Producers have a certain power over punters before the second live show – they know the results of the first week phone vote and will act accordingly. We can assume they want the likes of Chloe Jasmine and Stevi Ritchie to avoid polling last, or singing off against each other in another double elimination. That will mean targeting the other acts considered most disposable and vulnerable in their eyes.
Hopefully we’ll be much clearer about who that might be after tonight’s show. But amidst this caution, an elimination market initially headed by last week’s sing-off survivor before a potential bounce, followed by the two producer favourites mentioned above, has offered some value for speculative punters.
Which act you might take a chance on is very much your choice.
The one punters have latched onto is Jake Quickenden, available at 16/1 earlier this week, now down to 5/1. Despite a helpful slot and staging last week, judges comments clearly showed he was in their sights. Whether another week of further deramping is enough to get Jake to the bottom of the vote is the question. He is relying on his extensive audition screentime – in which viewers were persuaded to invest in his emotional backstory, not to mention his existing fanbase and good looks.
At the prices, there’s an argument to be made that Jack Walton, rejected in Jake’s favour at judges’ houses after much less audition screentime, who then had a more anonymous first live show in which he was shoved in the Strictly overlap at #6, represents better value at 14/1. Jack will be WGWGing his way through Paula Abdul’s ‘Straight Up’, which gives judges an opportunity to say he “put his own spin on it”, compared to Jake’s ‘Total Eclipse of the Heart’, but the latter is at least an iconic 80s song that everyone knows.
Jack’s not the only double-figure price of interest in the next elimination market. Thanks to David Cook for posting this deathly version of ‘I’m Gonna Be (500 miles)’ which represents the second strange choice for Jay James (16/1) in the live shows. It ended up working out ok for JJ last week, with helpful film star staging. A regional vote and immense initial pimping during auditions may also help him through another week.
It’s worth bearing in mind that producers can use Week 2 to turn on an act they tried to fly in Week 1 with little success – or try, try again. Last year, they gave Kingsland Road a reasonably positive first live show (at #6), from which they failed to set the phones alight. Week 2 saw them sent out in colour vomit with the coffin slot of #2 in a big hitter sandwich – which put them in the singoff. On the other hand, Luke Friend, despite a similarly poor Week 1 poll result, got another helpful late slot and plenty of praise.
I mention these examples as I think producers are more likely to follow the Luke Friend template for Fleur East. This is why I pass the 28/1 on her to go, despite the fact she’s a hard sell to an audience who prefer their black women to be overly humble and completely unthreatening. There’s a lot of rapping in her song choice of ‘It’s A Shame’, which may suit her more than the viewing public. (James Arthur and Cher Lloyd didn’t suffer too much when rapping, but there’s no way to put this politely: they’re white.)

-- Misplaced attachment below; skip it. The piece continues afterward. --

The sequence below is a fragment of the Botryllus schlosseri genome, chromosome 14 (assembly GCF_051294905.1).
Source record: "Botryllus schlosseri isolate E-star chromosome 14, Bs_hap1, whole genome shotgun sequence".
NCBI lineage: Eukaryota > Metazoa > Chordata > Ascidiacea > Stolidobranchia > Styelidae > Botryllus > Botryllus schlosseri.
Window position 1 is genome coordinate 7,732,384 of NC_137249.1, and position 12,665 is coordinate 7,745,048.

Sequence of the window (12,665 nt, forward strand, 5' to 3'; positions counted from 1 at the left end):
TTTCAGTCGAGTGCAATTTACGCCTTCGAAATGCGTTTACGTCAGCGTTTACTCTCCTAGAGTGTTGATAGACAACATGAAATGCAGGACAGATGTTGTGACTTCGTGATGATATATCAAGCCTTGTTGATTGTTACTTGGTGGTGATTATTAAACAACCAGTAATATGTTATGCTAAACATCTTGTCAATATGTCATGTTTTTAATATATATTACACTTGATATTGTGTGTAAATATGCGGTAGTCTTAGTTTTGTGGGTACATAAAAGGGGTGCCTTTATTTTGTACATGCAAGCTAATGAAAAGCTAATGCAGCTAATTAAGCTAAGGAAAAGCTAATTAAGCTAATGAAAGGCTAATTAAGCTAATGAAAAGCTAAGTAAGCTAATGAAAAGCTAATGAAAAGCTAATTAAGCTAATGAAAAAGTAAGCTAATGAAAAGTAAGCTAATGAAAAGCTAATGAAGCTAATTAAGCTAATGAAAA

Like Fleur, Only The Young (a best-priced 12/1 in the next elimination market) serve a niche in this competition, and my guess is that they will retain enough producer favour for a second week running. Their song choice of ‘Come on Eileen’, unlike Fleur’s, is iconic and should get the audience on side. Paul Akister (40/1) is being confined to a rather predictable pub singer’s lot with Simply Red’s ‘If You Don’t Know Me By Now’. Still, his higher initial profile and a popular song puts him in a better relative position to say, Jack.
I can see reasons why all of the above may attract elimination punters at those prices. On the other hand, I don’t envisage any problems this week for Andrea, Lauren, Ben, Stereo Kicks and Lola. The latter’s ‘Imagine’ has had commenters reaching for the Cher Lloyd comparison, when it was used against her with poor staging. But it’s worth bearing in mind that the song has also been used to pimp Eoghan Quigg and Jahmene Douglas in Week 1 of their respective years.
This leaves us with those three initial leaders in the elimination market. Will Steph bounce, whilst can Stevi and Chloe Jasmine avoid last place? I’ve no doubt that producers will do all they can to avoid the latter, though I won’t be surprised if either find themselves in the singoff.
As for Steph, the record on sympathy bounces in Week 2 is a mixed one: Shelley Smith and Rachel Adedeji failed where Katie Waissel and Rylan succeeded. In this larger field, with a popular song that has been done in a way that would suit her (thanks Fudd, for posting this), my instinct is it may be enough. But I’ll be looking for clues that producers have decided to accept and work with the bounce rather than counter it.
Tonight’s show will tell us far more, of course. Greater caution is advised this week, but at the prices, I have backed Jack Walton at 14/1 to be next eliminated, and for the reasons set out above, recommend that as decent enough value. Let us know your thoughts below.